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BRIEFER: How the United States Can Prevent the Weaponization of Climate Migration in a Warming World: A Humane Approach
By Katelin Wright, 2021-22 Climate Security Fellow
The views expressed in this briefer are those of the author and do not represent the position of the Center for Climate and Security or the Council on Strategic Risks.
In the summer of 2021, several European Union (EU) countries began to see an influx of irregular migration from neighboring Belarus. Migrants, including children, from throughout the Middle East, Africa, and some as far away as Cuba, overwhelmed border officials in Lithuania, Latvia, and Poland as they attempted to enter the EU. The ensuing humanitarian crisis was not spontaneous but rather a well-calculated act of retaliation on behalf of Belarusian President Alexander Lukashenko. In response to EU sanctions placed on Belarus over its repression of protests against a fraudulent presidential election, Lukashenko used vulnerable migrants and refugees as political pawns. Deploying a combination of misinformation and disinformation, Lukashenko encouraged people considering migration to come to Belarus as a means to enter the EU. The case of Belarus demonstrates how weaker states can employ unconventional tactics to fight against stronger nations. Although portrayed by the media as a new precedent, countries have weaponized migrants before. Cuba, Turkey, and Morocco, to name a few, have used similar tactics in the past. While weaponized migration might not be entirely new, it is likely to become increasingly common as intensifying climate change contributes to further human displacement and migration. In this context, nations, including the United States, should get ahead of the phenomenon by changing their approach to climate migration – through policies that recognize and address the role climate change plays in decisions to migrate.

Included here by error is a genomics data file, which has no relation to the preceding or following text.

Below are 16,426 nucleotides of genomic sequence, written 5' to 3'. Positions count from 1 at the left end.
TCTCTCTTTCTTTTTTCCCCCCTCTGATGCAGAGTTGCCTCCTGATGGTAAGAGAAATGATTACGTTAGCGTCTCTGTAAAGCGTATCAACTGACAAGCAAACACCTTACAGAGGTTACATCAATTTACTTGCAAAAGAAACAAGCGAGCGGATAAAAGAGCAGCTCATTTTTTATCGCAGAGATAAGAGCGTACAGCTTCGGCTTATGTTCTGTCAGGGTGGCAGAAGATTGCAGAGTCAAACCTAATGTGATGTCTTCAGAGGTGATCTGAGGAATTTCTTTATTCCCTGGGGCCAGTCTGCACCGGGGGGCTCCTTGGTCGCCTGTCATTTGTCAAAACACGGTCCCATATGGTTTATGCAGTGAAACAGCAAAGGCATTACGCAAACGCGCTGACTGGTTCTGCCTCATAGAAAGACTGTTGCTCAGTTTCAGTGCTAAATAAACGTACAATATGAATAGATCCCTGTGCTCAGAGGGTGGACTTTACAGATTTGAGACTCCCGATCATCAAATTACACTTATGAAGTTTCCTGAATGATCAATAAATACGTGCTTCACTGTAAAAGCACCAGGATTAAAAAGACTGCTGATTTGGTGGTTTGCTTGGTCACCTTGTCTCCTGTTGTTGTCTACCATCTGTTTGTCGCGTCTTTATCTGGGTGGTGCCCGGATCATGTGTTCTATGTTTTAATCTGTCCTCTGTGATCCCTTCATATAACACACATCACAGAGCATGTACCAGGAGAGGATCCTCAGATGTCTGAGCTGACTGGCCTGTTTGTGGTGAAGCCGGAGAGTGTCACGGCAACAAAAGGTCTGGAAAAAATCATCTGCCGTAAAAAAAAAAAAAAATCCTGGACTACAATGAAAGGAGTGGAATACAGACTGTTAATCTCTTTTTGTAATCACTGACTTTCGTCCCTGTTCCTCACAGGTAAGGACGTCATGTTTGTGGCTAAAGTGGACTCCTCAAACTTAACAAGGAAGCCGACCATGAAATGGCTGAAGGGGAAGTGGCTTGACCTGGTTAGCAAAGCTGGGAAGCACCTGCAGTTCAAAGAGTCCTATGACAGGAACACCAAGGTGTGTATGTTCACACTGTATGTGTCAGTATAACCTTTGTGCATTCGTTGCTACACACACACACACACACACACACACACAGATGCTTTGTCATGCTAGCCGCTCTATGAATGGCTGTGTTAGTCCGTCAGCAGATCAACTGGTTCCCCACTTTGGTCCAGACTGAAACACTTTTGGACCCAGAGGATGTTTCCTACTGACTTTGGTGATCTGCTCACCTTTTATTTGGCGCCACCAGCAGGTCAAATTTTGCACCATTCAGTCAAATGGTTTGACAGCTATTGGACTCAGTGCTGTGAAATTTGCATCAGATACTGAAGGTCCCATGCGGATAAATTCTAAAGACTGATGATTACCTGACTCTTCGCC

This briefer explores the complex and multicausal drivers of migration–from escaping violence to displacement caused by climate change–and suggests how the United States can reform its immigration policies to mitigate the risks of weaponized climate-driven migration.
Greece’s islands might seem like unlikely settings for a wild years-long sabotage campaign, but the explosions tell a different story.
In late July, a person or persons unknown detonated a bomb alongside the undersea Salamina-to-Aegina water pipeline in Greece, leaving nothing but traces of a fuse and leaking freshwater.
Two years earlier, in January 2020, other – or possibly the same – suspects punctured that pipeline in dozens of places with a drill. On that occasion, they set back the completion of the then-under construction project by more than a year.
On Mykonos, Paros, and a good number of other idyllic islands, desalination plants and other forms of water infrastructure have suffered repeated and ‘inexplicable’ breakdowns in recent years. Though impossible to prove malicious intention in many instances, desalination technicians say that not even subpar maintenance can explain away this volume of problems.(more…)
By Elsa Barron
The Climate Security & Peace Project (CS2P) is a team of “young researchers, professionals and students from diverse fields and backgrounds,” and aims to build knowledge on the links between climate and environmental challenges and threats to human security, peace, and international stability. CS2P has worked closely in collaboration with the French Institute of International and Strategic Affairs (IRIS), a consortium member of the International Military Council on Climate and Security (IMCCS). Through a new initiative, CS2P created a three-part video series titled “Questions of Climate Security & Peace” with the support of NGO CliMates and the EU Commission. To learn more about this project and the three climate security case studies it addresses, the Center for Climate and Security (CCS) asked CS2P co-founder Sofia Kabbej to answer a few questions on the project.(more…)
This is a cross-post from the Planetary Security Initiative
In an attempt to address the links between climate change and defence, the European External Action Service (EEAS) has submitted a Climate Change and Defence Roadmap. With this roadmap, the EEAS proposes to integrate climate change into the defence actions of the EU, including in the Common Security and Defence Policy (CSDP) – while contributing to the wider Climate-Security Nexus.(more…)